Mobile Network Operators (MNOs): How to Gain Control and Maximize A2P Messaging Profits with SMS Firewall Management
17 Jan 2019
With revenue leakage to grey routes costing the A2P messaging industry $5.76 billion in 2018 according to Mobilesquared, more and more Mobile Network Operators (MNOs) are deploying SMS Firewall solutions. However, merely installing an SMS Firewall is not enough to close revenue holes as MNOs continue to struggle with taking full control over international A2P traffic due to:
- Incomplete awareness of businesses generating A2P traffic
- Inability to monitor all the services and how they are currently delivering traffic
- Lack of direct connections to businesses who are generating A2P traffic
- Lack of an integrated team and effective procedures
Often MNOs don’t even suspect that they suffer losses
It is extremely important for MNOs to monitor SMS traffic as detailed as possible. Even if MNO monitors total daily A2P traffic volumes from international partners, it is impossible to understand the reason for traffic deviation. It’s good when mobile operators are able to monitor traffic from popular OTT services such as Facebook, Google, and WhatsApp. Meanwhile, according to the traffic profiles in different markets, TOP services bring only 50-60% of overall volumes. Thus, dozens of other global businesses, generating international A2P traffic, escape their attention, although combined, they send huge volumes of messages comparable to OTT services.
Traffic profiles in a different markets show that OTT services bring only 50-60% of overall volumes.
An example of the distribution of the specific weight of large-scale A2P services for MNO
Up to 50% share of international messages in overall traffic might seem irrelevant to an MNO, but considering the huge difference in monetization rates for global and local SMS traffic, revenue losses are heavy.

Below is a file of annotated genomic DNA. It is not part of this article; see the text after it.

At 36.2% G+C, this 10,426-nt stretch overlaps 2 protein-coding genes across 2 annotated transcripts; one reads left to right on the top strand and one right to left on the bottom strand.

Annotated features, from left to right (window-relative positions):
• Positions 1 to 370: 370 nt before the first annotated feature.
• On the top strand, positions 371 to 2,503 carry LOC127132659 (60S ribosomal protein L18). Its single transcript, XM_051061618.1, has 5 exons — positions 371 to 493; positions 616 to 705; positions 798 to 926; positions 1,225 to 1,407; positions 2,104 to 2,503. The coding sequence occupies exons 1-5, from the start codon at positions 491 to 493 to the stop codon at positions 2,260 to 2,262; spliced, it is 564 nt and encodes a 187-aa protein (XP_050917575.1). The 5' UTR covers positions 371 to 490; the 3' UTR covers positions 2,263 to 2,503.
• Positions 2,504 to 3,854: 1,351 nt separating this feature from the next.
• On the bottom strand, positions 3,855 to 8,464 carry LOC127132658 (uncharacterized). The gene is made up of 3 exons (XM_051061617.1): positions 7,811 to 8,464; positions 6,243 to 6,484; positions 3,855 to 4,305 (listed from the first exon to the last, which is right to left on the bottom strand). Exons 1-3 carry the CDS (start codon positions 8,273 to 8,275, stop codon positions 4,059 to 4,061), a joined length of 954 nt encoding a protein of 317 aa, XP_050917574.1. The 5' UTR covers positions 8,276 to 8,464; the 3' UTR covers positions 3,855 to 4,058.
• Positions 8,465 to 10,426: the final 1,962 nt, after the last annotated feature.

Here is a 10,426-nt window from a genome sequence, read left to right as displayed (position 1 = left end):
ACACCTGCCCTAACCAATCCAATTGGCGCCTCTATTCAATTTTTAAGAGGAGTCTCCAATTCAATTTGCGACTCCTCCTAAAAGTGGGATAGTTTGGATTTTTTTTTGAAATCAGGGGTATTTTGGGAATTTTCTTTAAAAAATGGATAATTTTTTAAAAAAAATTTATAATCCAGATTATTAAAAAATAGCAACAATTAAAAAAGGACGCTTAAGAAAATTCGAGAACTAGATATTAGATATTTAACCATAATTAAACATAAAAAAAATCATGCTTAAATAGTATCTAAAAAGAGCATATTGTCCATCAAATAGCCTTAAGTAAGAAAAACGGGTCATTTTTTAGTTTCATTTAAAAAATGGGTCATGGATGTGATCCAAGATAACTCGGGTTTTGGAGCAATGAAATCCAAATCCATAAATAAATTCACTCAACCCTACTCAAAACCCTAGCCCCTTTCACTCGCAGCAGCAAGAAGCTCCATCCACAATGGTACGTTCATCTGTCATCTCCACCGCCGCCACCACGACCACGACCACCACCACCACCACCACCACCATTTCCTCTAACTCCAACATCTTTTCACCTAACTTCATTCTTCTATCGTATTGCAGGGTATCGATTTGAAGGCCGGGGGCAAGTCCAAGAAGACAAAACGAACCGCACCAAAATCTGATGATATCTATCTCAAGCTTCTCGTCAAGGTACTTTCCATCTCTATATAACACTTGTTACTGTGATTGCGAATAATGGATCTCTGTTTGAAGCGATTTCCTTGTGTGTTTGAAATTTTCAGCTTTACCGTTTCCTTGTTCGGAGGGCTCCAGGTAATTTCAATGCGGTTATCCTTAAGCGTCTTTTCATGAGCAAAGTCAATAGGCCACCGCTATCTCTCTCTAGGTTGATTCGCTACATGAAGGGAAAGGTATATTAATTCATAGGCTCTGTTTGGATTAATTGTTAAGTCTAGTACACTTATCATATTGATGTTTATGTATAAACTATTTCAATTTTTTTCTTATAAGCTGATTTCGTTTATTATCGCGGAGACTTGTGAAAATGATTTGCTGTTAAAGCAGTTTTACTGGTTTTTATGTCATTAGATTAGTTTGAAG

Know your network
Mobile operators will never really know where things stand until they have a comprehensive understanding of the international A2P market. To spot holes in their SMS Firewalls, the first thing for MNOs to do is to get to the bottom of international A2P messaging and gain proper visibility of all businesses sending A2P messages.
“The first thing an operator gets from working with GMS is a clear understanding of businesses generating international A2P traffic and real volumes of messages the operator should receive from them. If there is not enough traffic according to our calculations, then we immediately begin analyzing where the leak is.” – Sergii Sushchenko, Head of Firewall Operations and Network Testing Division at GMS.
Route all traffic to the single door
A2P traffic can flow into an MNO’s network through different channels: subscribers, local, international. The difficulty for MNO lies in the fact that control of these channels is usually spread between different departments and the successful launch of a project demands an agreement between them all.
Ideally, all traffic must be unified and routed through a single SMS Firewall, regardless of the source: international A2P, international P2P, local P2P, local A2P.
MNO’s lack of control
Escaping an MNO’s control, a large amount of A2P traffic is delivered via grey routes.
Some mobile operators are even using scripts, algorithms, and machine learning to look into each traffic category. But they are still at the end of the data chain and can only see messages incoming to the network.